Should children always be given antibiotics for acute ear infection?

If this question were put to doctors in the U.S. or Australia, 98 % would say yes. But only 31% of doctors in the Netherlands would prescribe antibiotics to children with acute otitis media (ear infection). The difference demonstrates one country's commitment to reducing the excessive use of antibiotics which has contributed to the emergence of drug-resistant infections. (See box insert below.) Some experts believe that the overuse of antibiotics in children under the age of three years will impair their immunity.

Childhood ear infection is the major reason for the out-of-hospital prescription of antibiotics in the U.S., but a new analysis found that antibiotics provide only "a modest benefit" to children with acute otitis media (AOM). This conclusion came from the combined results of six clinical trials in which children had been randomly assigned to receive either antibiotics or placebos (British Medical Journal, 24 May 1997). The trials were analyzed by Christopher Del Mar, M.D., and colleagues at the University of Queensland, Brisbane, Australia. Noting that in the majority of cases, AOM will go away without treatment, the investigators set out to discover what benefit, if any, was associated with immediate use of antibiotics.

They found that antibiotics were not any better than the placebos in making the pain disappear in the first 24 hours, but 14% of the untreated children were still experiencing pain 2-7 days after they were taken to the doctor. In this small group with continued pain, the analysis showed that early use antibiotics would reduce the pain by 41% and the rate of AOM in the other ear by about 43%. To prevent one child from experiencing pain by 2-7 days, 17 children would have to be treated with antibiotics. Or to put it another way: 16 children whose pain would disappear spontaneously will be subjected to the risk of drug side effects, including diarrhea, vomiting, and rashes. Most important, the analysis found that antibiotics did not reduce the incidence of subsequent ear infections or deafness. (Ironically, earlier research shows that antibiotics are implicated in causing ear infections to become chronic. See HealthFacts, April 1995.)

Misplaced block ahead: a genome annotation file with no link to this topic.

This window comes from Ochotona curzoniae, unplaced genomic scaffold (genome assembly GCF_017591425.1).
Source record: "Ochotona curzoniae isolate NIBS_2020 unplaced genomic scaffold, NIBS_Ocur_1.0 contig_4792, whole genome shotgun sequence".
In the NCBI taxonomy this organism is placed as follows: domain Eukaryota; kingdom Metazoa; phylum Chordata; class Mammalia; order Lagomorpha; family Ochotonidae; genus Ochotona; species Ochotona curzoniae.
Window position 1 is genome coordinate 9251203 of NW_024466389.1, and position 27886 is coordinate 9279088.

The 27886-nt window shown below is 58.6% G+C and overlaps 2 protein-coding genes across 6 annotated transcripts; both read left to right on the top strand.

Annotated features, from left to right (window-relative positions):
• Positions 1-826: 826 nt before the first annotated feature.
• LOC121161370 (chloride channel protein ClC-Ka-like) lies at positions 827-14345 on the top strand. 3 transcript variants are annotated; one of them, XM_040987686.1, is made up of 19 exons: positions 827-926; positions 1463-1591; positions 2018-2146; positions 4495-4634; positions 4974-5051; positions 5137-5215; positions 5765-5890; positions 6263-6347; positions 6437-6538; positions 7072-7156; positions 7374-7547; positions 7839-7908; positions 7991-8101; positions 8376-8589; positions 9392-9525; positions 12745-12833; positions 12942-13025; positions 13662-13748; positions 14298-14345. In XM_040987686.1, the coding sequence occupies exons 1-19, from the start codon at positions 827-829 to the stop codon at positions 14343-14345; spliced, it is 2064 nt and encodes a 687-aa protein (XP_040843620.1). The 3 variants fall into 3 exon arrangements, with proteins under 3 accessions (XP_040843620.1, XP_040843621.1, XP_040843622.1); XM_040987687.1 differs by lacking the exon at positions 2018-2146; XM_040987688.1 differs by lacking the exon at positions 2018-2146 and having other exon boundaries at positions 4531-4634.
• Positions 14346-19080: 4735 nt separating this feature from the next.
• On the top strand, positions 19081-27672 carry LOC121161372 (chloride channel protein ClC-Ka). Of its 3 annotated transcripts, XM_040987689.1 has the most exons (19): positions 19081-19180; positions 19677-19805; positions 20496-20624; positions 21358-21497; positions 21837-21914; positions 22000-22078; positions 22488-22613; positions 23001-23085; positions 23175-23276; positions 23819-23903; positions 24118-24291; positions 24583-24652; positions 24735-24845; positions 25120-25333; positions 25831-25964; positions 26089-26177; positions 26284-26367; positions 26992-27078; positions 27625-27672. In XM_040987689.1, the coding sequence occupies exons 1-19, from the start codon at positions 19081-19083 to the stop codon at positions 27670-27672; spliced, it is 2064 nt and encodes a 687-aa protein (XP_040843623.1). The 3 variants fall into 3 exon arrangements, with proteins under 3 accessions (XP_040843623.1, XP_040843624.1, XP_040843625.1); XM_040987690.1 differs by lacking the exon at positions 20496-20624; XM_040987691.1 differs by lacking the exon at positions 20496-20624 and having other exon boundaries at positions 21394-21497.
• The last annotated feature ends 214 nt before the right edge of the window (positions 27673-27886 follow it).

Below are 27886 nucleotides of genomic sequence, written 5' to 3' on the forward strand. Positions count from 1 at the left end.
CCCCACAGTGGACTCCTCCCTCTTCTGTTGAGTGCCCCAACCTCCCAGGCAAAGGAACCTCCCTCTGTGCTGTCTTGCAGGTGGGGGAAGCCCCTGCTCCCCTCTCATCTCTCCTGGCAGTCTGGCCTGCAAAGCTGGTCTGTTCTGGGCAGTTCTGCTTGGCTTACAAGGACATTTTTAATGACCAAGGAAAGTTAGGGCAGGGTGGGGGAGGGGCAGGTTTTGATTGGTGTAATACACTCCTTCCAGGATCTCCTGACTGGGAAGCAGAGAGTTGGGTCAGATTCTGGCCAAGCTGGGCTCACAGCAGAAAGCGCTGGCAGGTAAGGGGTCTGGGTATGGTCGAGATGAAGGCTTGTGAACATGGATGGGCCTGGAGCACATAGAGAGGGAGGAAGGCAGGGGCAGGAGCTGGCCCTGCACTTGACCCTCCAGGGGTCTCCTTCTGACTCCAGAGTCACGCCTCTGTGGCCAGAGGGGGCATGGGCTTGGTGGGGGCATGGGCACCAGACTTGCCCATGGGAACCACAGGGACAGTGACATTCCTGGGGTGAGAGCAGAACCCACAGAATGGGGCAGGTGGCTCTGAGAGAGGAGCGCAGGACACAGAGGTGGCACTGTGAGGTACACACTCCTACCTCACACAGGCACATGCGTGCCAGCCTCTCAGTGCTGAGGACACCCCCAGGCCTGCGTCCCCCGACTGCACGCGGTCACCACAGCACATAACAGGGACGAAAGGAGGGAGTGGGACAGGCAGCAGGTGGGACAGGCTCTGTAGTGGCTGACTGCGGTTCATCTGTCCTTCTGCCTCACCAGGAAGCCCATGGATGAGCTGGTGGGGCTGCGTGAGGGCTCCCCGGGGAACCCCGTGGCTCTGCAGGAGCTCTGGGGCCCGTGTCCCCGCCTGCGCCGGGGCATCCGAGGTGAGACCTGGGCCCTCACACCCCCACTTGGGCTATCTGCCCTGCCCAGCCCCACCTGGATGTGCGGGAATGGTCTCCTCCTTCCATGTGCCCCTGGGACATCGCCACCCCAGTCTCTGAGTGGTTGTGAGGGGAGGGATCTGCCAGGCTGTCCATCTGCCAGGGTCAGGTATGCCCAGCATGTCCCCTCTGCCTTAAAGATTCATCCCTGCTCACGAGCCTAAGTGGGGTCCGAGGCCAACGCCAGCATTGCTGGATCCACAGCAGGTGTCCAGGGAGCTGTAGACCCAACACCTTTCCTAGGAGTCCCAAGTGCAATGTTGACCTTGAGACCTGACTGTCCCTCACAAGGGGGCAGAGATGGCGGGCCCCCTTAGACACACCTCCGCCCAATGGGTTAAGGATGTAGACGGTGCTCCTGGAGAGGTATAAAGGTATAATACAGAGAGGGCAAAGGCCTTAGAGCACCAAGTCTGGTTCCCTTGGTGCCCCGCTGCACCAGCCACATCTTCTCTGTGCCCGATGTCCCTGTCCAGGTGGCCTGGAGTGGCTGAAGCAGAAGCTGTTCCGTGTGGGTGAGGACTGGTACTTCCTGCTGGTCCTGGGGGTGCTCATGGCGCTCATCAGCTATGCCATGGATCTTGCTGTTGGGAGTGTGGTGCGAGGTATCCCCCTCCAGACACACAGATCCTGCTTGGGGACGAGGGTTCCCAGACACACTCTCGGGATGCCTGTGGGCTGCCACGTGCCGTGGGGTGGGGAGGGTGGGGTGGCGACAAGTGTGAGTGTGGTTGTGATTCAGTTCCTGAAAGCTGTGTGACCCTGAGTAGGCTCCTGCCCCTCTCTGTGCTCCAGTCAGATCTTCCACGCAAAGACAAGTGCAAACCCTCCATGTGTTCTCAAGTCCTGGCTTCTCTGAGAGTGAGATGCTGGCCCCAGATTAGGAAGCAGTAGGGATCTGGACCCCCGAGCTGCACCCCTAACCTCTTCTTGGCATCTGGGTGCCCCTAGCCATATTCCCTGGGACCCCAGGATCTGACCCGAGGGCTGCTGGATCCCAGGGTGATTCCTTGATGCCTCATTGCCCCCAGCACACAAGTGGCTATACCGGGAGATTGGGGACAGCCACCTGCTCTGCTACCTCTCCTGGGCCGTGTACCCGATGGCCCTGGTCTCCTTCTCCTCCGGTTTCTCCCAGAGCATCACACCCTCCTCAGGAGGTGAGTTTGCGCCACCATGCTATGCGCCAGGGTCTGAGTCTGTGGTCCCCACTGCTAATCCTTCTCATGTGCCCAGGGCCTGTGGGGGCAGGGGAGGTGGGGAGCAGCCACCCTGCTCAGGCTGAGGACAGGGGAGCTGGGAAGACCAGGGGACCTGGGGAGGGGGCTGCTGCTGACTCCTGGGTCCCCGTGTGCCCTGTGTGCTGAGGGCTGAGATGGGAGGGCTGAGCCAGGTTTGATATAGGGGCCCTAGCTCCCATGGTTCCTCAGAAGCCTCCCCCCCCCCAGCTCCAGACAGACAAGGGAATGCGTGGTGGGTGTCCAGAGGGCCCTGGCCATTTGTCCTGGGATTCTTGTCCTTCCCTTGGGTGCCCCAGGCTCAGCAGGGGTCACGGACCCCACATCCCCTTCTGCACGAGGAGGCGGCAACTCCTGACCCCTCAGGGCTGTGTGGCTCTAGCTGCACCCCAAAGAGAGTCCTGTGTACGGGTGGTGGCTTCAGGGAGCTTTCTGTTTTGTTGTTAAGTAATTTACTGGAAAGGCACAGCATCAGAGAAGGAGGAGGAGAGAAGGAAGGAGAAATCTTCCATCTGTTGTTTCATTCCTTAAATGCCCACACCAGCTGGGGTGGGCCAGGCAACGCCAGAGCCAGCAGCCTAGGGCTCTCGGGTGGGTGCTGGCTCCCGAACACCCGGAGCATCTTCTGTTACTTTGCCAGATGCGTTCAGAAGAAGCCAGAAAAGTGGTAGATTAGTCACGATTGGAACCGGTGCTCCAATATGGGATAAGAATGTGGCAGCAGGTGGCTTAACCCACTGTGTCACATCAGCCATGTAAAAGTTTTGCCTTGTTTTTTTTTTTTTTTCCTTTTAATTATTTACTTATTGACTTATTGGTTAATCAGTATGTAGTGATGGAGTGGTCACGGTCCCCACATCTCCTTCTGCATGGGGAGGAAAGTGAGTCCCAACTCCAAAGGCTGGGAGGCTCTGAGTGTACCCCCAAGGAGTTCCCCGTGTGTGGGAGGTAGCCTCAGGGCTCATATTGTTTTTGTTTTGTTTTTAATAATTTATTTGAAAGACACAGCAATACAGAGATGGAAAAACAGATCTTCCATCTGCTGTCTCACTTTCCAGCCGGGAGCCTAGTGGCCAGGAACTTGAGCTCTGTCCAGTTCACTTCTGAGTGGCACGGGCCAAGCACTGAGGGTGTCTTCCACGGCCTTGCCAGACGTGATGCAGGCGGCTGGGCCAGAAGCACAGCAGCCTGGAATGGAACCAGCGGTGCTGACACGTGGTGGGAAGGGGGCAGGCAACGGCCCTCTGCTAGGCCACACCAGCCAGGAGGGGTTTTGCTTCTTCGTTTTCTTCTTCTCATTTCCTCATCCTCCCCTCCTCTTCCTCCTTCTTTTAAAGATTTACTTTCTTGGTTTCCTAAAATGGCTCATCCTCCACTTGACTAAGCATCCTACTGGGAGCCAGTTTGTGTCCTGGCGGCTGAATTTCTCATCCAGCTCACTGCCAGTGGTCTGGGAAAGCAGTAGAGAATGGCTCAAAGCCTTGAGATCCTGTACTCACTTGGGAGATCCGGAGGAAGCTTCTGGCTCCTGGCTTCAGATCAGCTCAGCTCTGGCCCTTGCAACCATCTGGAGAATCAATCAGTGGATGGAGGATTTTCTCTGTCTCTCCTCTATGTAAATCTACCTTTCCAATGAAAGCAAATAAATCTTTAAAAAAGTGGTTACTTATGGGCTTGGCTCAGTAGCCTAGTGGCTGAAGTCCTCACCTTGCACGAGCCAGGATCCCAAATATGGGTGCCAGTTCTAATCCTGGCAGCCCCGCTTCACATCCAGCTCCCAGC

A temporary, but often prolonged hearing loss, can occur if AOM becomes chronic. It develops when repeated infection causes fluid accumulation in the ear (glue ear). Many experts believe that the hearing loss in a preschool age child will have an adverse effect on speech. But the new analysis found antibiotics had "little effect on deafness, particularly deafness that is not prolonged." This finding contradicts that of a 1996 trial which found antibiotics are helpful to children with glue ear.

Ear pain and hearing loss are not the only reasons why doctors prescribe antibiotics to children with AOM. They want to avoid complications like mastoiditis. But Dr. Del Mar and colleagues found that mastoiditis is rare in the Netherlands where physicians prescribe less risky treatments for acute otitis media. In one study, published in 1985, 60 physicians prescribed nose drops and painkillers instead of antibiotics to their young patients with AOM. Only 3% of the nearly 5,000 children were still sick after 3-4 days or had ear discharge for more then 14 days. "Two children developed mastoiditis, but this settled uneventfully after treatment with amoxicillin," wrote Dr. Del Mar and colleagues.

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